Salem, Ore., remains without key water source after fuel leaked into the North Santiam River from a vehicle accident.
IDANHA, Ore. (AP) — A Western Oregon city remained without a key water source Sunday after a vehicle crash led to fuel spilling into the North Santiam River, state officials said.
Officials say 11,600 gallons of fuel spilled with an unknown amount entering the river, and the city of Salem, which is downstream, shut off its supply from the river.
The crash on Oregon Route 22 late Friday about 8 miles east of Idanha occurred when the driver apparently hit ice and lost control, according to Oregon State Police.
Officials say 58-year-old Ronald Edward Scurlock, of Redmond, died at the scene after the truck overturned and caught fire.
Most Read Local Stories
- Man dies in Lake Washington while paddleboarding, police say
- Notice a bunny boom? Here are some reasons for the Seattle area's recent rise in rabbits VIEW
- Seattle summer weather is back to normal. Here's your forecast for the week.
- Seattle could be next to try Dutch-style bike-friendly intersection design
- SDOT data shows nearly 100 serious-injury or fatal collisions on Seattle streets in first half of 2019
Officials closed the road in both directions between the east end of Idanha to the Santiam Junction. It’s not clear when it might reopen. Officials with the Oregon Department of Transportation didn’t immediately return a call Sunday from The Associated Press.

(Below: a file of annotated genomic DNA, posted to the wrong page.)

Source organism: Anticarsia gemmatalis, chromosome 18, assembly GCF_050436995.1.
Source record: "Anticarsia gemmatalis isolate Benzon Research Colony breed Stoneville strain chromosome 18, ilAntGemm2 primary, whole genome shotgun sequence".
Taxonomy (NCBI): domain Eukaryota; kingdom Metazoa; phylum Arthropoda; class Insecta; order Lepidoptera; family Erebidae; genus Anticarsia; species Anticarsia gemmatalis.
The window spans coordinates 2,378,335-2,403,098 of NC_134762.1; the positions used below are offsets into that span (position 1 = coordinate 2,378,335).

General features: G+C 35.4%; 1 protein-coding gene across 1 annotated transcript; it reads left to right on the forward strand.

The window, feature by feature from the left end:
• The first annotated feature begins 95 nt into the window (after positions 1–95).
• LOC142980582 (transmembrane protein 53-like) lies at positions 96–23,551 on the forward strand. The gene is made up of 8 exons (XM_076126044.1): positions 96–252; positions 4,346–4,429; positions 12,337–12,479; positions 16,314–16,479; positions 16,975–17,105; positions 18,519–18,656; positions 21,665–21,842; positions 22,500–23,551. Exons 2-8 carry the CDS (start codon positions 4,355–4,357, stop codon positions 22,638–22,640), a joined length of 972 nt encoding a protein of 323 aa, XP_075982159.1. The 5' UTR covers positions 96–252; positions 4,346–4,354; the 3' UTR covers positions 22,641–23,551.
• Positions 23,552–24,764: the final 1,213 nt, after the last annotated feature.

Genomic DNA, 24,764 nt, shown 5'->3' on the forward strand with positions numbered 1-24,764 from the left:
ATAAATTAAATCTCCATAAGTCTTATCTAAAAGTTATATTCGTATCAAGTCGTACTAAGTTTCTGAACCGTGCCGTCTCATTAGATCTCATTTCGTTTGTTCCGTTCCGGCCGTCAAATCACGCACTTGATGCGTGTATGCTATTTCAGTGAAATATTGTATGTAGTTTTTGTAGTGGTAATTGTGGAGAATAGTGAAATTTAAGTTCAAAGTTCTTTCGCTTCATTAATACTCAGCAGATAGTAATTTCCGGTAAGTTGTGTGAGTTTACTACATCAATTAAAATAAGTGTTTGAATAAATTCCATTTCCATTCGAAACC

Oregon Department of Environmental Quality officials said some of the unleaded gasoline burned but an unknown amount spilled into the river.
The city of Salem uses water from the river. It shut off its intake from the river at about 5:30 p.m. Saturday. Salem Public Works spokeswoman Heather Dimke said that the city will be able to meet demand for water for several days using storage reserves and groundwater wells.
Katherine Benenati, a spokeswoman for the Department of Environmental Quality, said about 200 yards of soil on both sides of the road are contaminated and will have to be removed.
The U.S. Environmental Protection Agency planned to take water samples Sunday with lab results expected Tuesday.
Oregon State Police Sgt. Kaipo Raiser said an Idanha-Detroit Rural Fire Protection District fire engine responding to the tanker truck crash on Friday also lost control and rolled onto its side. No injuries were reported in that crash.